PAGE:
Transition to the community, prison literacy programs and factors which lead to success in the community
Loewen, Russell James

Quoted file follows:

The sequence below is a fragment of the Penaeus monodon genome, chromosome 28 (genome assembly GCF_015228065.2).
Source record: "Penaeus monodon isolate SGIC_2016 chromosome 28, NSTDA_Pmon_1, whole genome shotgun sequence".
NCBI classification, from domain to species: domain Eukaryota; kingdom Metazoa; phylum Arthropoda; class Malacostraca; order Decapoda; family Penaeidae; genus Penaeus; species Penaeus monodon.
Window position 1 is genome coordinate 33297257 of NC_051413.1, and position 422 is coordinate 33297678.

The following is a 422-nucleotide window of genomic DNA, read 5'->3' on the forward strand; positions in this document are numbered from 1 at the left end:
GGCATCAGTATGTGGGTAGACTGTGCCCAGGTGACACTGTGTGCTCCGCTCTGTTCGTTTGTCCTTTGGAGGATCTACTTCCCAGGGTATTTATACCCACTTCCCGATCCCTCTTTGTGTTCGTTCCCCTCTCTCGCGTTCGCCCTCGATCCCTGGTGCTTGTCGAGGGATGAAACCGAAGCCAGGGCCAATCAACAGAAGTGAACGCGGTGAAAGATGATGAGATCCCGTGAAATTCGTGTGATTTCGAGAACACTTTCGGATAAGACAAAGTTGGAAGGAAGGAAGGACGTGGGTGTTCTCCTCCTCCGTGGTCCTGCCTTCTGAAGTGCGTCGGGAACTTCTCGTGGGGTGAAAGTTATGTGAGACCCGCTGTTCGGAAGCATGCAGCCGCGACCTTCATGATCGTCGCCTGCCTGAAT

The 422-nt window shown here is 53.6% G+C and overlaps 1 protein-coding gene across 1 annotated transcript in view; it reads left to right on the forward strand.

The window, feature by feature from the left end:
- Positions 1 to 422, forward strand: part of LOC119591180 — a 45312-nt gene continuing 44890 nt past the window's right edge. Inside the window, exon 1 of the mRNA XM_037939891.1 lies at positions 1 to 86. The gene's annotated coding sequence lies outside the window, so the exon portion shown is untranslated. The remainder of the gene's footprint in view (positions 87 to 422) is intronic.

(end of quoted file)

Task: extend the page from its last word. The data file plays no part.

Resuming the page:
This practicum occurred at five prisons in Manitoba and Saskatchewan during the spring of 1997. Five teachers and fifty-seven students participated in this study which sought to describe what occurs in prison schools, reasons for prison school attendance, school-related goals upon release, and self-identified factors influencing the success of these goals. Conclusions reached as a result of this practicum intervention point to the importance of a safe and respectful prison school environment in order for learning to occur. The type of learning environment and subject content in prison schools are influenced, in part, by the philosophical orientation of teachers, prevailing penal philosophy, goals of the local prison administration, and the security level of the prison. Teachers play an important role in helping prisoners set realistic goals for release. As well, maturation and self discovery can occur for prisoners who are willing and able to be committed to the process of personal change. Students in prison make significant gains and many set realistic education-related goals for release. The four primary self-identified factors which prisoners believe will influence the success of release goals include personal motivation, family support, drugs/alcohol, and employment or financial resources. Finally, the implication for literacy research in prison is that Guba and Lincoln's fourth-generation evaluation procedures can assist in a valuable learning process for all stakeholders.